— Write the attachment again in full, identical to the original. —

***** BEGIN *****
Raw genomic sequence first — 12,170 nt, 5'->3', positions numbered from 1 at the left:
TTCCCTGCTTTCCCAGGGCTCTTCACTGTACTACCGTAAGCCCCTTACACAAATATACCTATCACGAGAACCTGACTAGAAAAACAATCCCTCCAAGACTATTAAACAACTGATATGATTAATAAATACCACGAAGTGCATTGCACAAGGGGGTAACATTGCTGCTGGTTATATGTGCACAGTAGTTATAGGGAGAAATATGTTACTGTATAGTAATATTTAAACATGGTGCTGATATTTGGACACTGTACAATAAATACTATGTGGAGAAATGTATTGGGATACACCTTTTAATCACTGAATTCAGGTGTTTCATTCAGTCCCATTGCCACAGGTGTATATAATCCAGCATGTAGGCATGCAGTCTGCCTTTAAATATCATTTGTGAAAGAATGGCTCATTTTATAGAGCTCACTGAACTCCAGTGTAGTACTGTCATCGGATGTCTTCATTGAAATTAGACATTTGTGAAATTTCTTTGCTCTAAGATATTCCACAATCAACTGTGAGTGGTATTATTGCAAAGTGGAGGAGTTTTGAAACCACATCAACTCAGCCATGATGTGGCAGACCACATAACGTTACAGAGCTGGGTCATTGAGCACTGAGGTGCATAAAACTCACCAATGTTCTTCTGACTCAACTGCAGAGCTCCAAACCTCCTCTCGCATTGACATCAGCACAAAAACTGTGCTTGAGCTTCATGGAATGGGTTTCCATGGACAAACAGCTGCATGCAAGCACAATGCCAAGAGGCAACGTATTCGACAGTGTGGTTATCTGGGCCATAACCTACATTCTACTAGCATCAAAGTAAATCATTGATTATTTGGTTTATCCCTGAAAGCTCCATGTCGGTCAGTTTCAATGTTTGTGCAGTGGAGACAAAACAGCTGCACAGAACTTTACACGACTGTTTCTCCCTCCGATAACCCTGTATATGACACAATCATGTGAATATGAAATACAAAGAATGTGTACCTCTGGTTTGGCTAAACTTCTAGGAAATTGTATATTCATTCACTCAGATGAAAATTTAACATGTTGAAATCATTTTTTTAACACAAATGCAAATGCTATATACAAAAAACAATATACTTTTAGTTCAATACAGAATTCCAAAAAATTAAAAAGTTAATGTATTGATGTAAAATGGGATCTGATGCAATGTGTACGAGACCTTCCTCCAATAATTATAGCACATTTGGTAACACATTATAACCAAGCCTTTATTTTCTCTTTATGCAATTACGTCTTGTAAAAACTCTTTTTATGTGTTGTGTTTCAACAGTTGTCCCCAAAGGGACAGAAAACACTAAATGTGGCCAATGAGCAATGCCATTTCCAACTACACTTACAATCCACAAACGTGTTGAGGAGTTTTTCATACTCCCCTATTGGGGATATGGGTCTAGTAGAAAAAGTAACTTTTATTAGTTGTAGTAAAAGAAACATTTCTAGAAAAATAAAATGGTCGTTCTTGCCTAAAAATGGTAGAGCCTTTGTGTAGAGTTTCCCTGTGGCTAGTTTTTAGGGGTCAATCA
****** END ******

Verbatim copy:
Raw genomic sequence first — 12,170 nt, 5'->3', positions numbered from 1 at the left:
TTCCCTGCTTTCCCAGGGCTCTTCACTGTACTACCGTAAGCCCCTTACACAAATATACCTATCACGAGAACCTGACTAGAAAAACAATCCCTCCAAGACTATTAAACAACTGATATGATTAATAAATACCACGAAGTGCATTGCACAAGGGGGTAACATTGCTGCTGGTTATATGTGCACAGTAGTTATAGGGAGAAATATGTTACTGTATAGTAATATTTAAACATGGTGCTGATATTTGGACACTGTACAATAAATACTATGTGGAGAAATGTATTGGGATACACCTTTTAATCACTGAATTCAGGTGTTTCATTCAGTCCCATTGCCACAGGTGTATATAATCCAGCATGTAGGCATGCAGTCTGCCTTTAAATATCATTTGTGAAAGAATGGCTCATTTTATAGAGCTCACTGAACTCCAGTGTAGTACTGTCATCGGATGTCTTCATTGAAATTAGACATTTGTGAAATTTCTTTGCTCTAAGATATTCCACAATCAACTGTGAGTGGTATTATTGCAAAGTGGAGGAGTTTTGAAACCACATCAACTCAGCCATGATGTGGCAGACCACATAACGTTACAGAGCTGGGTCATTGAGCACTGAGGTGCATAAAACTCACCAATGTTCTTCTGACTCAACTGCAGAGCTCCAAACCTCCTCTCGCATTGACATCAGCACAAAAACTGTGCTTGAGCTTCATGGAATGGGTTTCCATGGACAAACAGCTGCATGCAAGCACAATGCCAAGAGGCAACGTATTCGACAGTGTGGTTATCTGGGCCATAACCTACATTCTACTAGCATCAAAGTAAATCATTGATTATTTGGTTTATCCCTGAAAGCTCCATGTCGGTCAGTTTCAATGTTTGTGCAGTGGAGACAAAACAGCTGCACAGAACTTTACACGACTGTTTCTCCCTCCGATAACCCTGTATATGACACAATCATGTGAATATGAAATACAAAGAATGTGTACCTCTGGTTTGGCTAAACTTCTAGGAAATTGTATATTCATTCACTCAGATGAAAATTTAACATGTTGAAATCATTTTTTTAACACAAATGCAAATGCTATATACAAAAAACAATATACTTTTAGTTCAATACAGAATTCCAAAAAATTAAAAAGTTAATGTATTGATGTAAAATGGGATCTGATGCAATGTGTACGAGACCTTCCTCCAATAATTATAGCACATTTGGTAACACATTATAACCAAGCCTTTATTTTCTCTTTATGCAATTACGTCTTGTAAAAACTCTTTTTATGTGTTGTGTTTCAACAGTTGTCCCCAAAGGGACAGAAAACACTAAATGTGGCCAATGAGCAATGCCATTTCCAACTACACTTACAATCCACAAACGTGTTGAGGAGTTTTTCATACTCCCCTATTGGGGATATGGGTCTAGTAGAAAAAGTAACTTTTATTAGTTGTAGTAAAAGAAACATTTCTAGAAAAATAAAATGGTCGTTCTTGCCTAAAAATGGTAGAGCCTTTGTGTAGAGTTTCCCTGTGGCTAGTTTTTAGGGGTCAATCA